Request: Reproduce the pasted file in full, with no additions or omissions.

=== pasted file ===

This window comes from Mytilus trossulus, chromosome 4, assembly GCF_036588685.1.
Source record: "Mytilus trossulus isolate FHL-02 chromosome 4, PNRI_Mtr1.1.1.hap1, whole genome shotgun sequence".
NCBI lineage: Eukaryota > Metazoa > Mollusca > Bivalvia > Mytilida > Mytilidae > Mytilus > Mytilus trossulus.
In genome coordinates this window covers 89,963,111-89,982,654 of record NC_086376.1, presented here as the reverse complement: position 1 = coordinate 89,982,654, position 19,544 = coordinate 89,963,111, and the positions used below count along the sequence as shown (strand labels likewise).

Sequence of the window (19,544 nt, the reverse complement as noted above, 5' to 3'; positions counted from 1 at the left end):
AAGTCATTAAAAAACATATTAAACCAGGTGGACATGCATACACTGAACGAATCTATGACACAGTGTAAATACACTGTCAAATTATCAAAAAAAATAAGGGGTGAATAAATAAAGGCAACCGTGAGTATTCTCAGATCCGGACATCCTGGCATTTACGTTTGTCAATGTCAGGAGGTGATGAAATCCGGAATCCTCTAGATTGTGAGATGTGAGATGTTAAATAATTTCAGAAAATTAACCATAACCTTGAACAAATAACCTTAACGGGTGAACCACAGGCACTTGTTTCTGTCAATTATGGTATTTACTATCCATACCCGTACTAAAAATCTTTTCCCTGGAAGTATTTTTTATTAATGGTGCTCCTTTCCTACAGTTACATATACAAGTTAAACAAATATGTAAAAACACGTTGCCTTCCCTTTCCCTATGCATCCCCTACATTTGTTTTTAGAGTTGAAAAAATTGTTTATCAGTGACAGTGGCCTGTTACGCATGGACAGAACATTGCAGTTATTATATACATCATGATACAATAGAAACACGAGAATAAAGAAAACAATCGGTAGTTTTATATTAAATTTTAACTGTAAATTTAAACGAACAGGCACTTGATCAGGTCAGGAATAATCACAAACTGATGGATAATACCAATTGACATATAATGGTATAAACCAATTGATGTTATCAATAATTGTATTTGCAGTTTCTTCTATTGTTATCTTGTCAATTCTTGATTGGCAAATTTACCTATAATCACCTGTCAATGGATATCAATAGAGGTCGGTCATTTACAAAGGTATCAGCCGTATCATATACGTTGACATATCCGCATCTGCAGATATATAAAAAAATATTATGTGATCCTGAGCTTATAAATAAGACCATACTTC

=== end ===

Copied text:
This window comes from Mytilus trossulus, chromosome 4, assembly GCF_036588685.1.
Source record: "Mytilus trossulus isolate FHL-02 chromosome 4, PNRI_Mtr1.1.1.hap1, whole genome shotgun sequence".
NCBI lineage: Eukaryota > Metazoa > Mollusca > Bivalvia > Mytilida > Mytilidae > Mytilus > Mytilus trossulus.
In genome coordinates this window covers 89,963,111-89,982,654 of record NC_086376.1, presented here as the reverse complement: position 1 = coordinate 89,982,654, position 19,544 = coordinate 89,963,111, and the positions used below count along the sequence as shown (strand labels likewise).

Sequence of the window (19,544 nt, the reverse complement as noted above, 5' to 3'; positions counted from 1 at the left end):
AAGTCATTAAAAAACATATTAAACCAGGTGGACATGCATACACTGAACGAATCTATGACACAGTGTAAATACACTGTCAAATTATCAAAAAAAATAAGGGGTGAATAAATAAAGGCAACCGTGAGTATTCTCAGATCCGGACATCCTGGCATTTACGTTTGTCAATGTCAGGAGGTGATGAAATCCGGAATCCTCTAGATTGTGAGATGTGAGATGTTAAATAATTTCAGAAAATTAACCATAACCTTGAACAAATAACCTTAACGGGTGAACCACAGGCACTTGTTTCTGTCAATTATGGTATTTACTATCCATACCCGTACTAAAAATCTTTTCCCTGGAAGTATTTTTTATTAATGGTGCTCCTTTCCTACAGTTACATATACAAGTTAAACAAATATGTAAAAACACGTTGCCTTCCCTTTCCCTATGCATCCCCTACATTTGTTTTTAGAGTTGAAAAAATTGTTTATCAGTGACAGTGGCCTGTTACGCATGGACAGAACATTGCAGTTATTATATACATCATGATACAATAGAAACACGAGAATAAAGAAAACAATCGGTAGTTTTATATTAAATTTTAACTGTAAATTTAAACGAACAGGCACTTGATCAGGTCAGGAATAATCACAAACTGATGGATAATACCAATTGACATATAATGGTATAAACCAATTGATGTTATCAATAATTGTATTTGCAGTTTCTTCTATTGTTATCTTGTCAATTCTTGATTGGCAAATTTACCTATAATCACCTGTCAATGGATATCAATAGAGGTCGGTCATTTACAAAGGTATCAGCCGTATCATATACGTTGACATATCCGCATCTGCAGATATATAAAAAAATATTATGTGATCCTGAGCTTATAAATAAGACCATACTTC